Contributing Author: Yesha H. Patel, Esq.
The SECURE 2.0 Act will have a significant impact on plan sponsors and retirement plans. While there are several provisions which plan sponsors should be aware of, the provisions identified below are some of the lesser-known but especially important.
Roth provisions allow for contributions of “after-tax” dollars. When those contributions and the investment earnings on those contributions are withdrawn, no tax is due on the distribution. With 88% of plans offering Roth features, it is important that you learn about the impact of the Roth provision. The following SECURE 2.0 Act provisions address Roth contributions:
1. Employer Contributions – Effective now, employers can amend their plans and allow participants to receive employer matching and non-elective contributions as Roth contributions.
2. Catch-up Contributions – Effective as of 2026, all catch-up contributions made by a pre-retiree making more than $145,000 in W-2 compensation must be Roth catch-up contributions. However, employees earning less than $145,000 can continue making pre-tax 401(k) contributions.
3. Side-Car Accounts – Effective as of 2024, employers can also enroll non-highly compensated employees (NCHE) into “side-car accounts,” which are accounts that can be funded with after-tax dollars (up to $2,500) for emergency access.
Another important provision of the SECURE 2.0 Act deals with automatic features. Beginning in 2025, most new plans will be required to auto-enroll participants at a rate of 3% to 10%. According to recent studies, employees are currently enrolled at about 6%. Thus, plan sponsors should prepare for the following: (1) consider auto-enrollment for plans which don't already have it, and (2) reconsider the low deferral rate if a plan auto-enrolls at 3%.
Auto-escalation is another automatic feature by which employees are able to systematically increase their savings over time. Under the SECURE 2.0 Act, plans established after 2025 will be required to auto-enroll and auto-escalate their employees up to 10% to 15% of compensation. Therefore, if you are already considering adding auto-enrollment provisions, it may additionally be advisable to consider adding auto-escalation as well.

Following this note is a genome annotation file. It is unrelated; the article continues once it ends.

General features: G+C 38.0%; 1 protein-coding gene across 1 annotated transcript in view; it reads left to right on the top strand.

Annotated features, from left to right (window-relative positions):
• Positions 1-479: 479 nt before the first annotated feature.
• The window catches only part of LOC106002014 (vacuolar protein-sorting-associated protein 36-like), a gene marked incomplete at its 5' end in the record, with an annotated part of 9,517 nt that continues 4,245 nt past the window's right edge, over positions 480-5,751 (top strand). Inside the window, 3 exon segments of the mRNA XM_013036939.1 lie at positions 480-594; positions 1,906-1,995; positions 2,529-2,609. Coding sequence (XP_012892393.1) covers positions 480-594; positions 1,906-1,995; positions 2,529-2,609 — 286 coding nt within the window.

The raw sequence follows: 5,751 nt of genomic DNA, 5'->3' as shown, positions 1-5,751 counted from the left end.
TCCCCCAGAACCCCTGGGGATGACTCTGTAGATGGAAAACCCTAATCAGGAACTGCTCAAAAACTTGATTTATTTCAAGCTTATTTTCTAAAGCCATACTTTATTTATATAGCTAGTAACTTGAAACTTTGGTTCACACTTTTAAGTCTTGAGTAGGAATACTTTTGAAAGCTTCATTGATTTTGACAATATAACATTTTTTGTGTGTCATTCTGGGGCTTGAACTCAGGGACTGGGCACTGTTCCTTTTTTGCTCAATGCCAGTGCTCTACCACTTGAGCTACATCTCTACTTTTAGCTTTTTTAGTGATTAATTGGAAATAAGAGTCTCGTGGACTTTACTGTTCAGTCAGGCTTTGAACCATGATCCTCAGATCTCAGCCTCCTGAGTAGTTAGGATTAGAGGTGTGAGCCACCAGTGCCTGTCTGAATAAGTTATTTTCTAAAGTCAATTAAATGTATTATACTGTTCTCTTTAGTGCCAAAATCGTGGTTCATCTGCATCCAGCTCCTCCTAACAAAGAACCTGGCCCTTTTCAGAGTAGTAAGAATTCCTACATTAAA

Force Outs, Auto-Portability and Locating Participants
Lastly, when employees move from one job to another, employees either cash out their retirement accounts or they leave them with their former employers and forget about them entirely. Recent studies have shown that employees are generally under-saved and that nearly 25 million retirement accounts are missing. The provisions identified below resolve these issues by preventing cash-outs or forgotten small account balances.
1. Force Out Provisions – These provisions are a Safe Harbor option for employers. Essentially, they remove retirement accounts of former employees with up to $5,000 in retirement savings and place them into a Rollover IRA. Effective as of 2024, the amount will increase from $5,000 to $7,000.
2. Auto-Portability – This new section in the SECURE 2.0 Act now permits recordkeepers to transfer former employees' retirement accounts to their new employer's 401(k) plan, thus preventing the exercise of cash-outs by employees.
3. Missing Participants – Although not explicitly addressed in the SECURE 2.0 Act, with the formation of the Lost and Found database, many retirement savers will soon be able to discover where/when they left former retirement plan dollars. Thus, any forgotten small account balances left with former employers will become easily discoverable through the new database system. This is a crucial time to get ahead of the curve and have discussions with your advisor about the Safe Harbor IRA and/or auto-portability provisions and the significant advantages that they can bring to plans.
If you have any questions about the SECURE 2.0 Act law changes and how they can help your business succeed and you and your employees successfully save for retirement, contact the attorneys at Butterfield Schechter LLP for more information. We are San Diego County's largest law firm with a focus on employee benefits law.
*Nothing stated herein is to be construed as legal or tax advice and shall not form any attorney-client relationship. Each individual situation is unique. Please contact us and speak with one of our attorneys regarding your individual situation.